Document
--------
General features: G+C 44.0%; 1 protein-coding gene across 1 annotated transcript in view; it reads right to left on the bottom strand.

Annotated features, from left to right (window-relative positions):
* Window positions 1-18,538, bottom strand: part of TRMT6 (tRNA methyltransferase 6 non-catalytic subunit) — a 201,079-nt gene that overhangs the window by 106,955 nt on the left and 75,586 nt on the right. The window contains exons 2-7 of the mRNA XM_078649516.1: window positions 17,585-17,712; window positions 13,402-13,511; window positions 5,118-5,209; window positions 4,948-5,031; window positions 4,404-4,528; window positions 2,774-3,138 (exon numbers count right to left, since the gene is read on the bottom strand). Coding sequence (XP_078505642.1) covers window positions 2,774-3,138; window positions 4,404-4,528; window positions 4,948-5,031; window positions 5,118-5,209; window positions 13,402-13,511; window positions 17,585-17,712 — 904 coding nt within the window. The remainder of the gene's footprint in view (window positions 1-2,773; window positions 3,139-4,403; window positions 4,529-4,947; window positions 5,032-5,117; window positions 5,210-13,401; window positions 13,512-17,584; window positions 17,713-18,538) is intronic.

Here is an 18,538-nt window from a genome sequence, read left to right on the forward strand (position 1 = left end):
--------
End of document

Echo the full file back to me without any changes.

General features: G+C 44.0%; 1 protein-coding gene across 1 annotated transcript in view; it reads right to left on the bottom strand.

Annotated features, from left to right (window-relative positions):
* Window positions 1-18,538, bottom strand: part of TRMT6 (tRNA methyltransferase 6 non-catalytic subunit) — a 201,079-nt gene that overhangs the window by 106,955 nt on the left and 75,586 nt on the right. The window contains exons 2-7 of the mRNA XM_078649516.1: window positions 17,585-17,712; window positions 13,402-13,511; window positions 5,118-5,209; window positions 4,948-5,031; window positions 4,404-4,528; window positions 2,774-3,138 (exon numbers count right to left, since the gene is read on the bottom strand). Coding sequence (XP_078505642.1) covers window positions 2,774-3,138; window positions 4,404-4,528; window positions 4,948-5,031; window positions 5,118-5,209; window positions 13,402-13,511; window positions 17,585-17,712 — 904 coding nt within the window. The remainder of the gene's footprint in view (window positions 1-2,773; window positions 3,139-4,403; window positions 4,529-4,947; window positions 5,032-5,117; window positions 5,210-13,401; window positions 13,512-17,584; window positions 17,713-18,538) is intronic.

Here is an 18,538-nt window from a genome sequence, read left to right on the forward strand (position 1 = left end):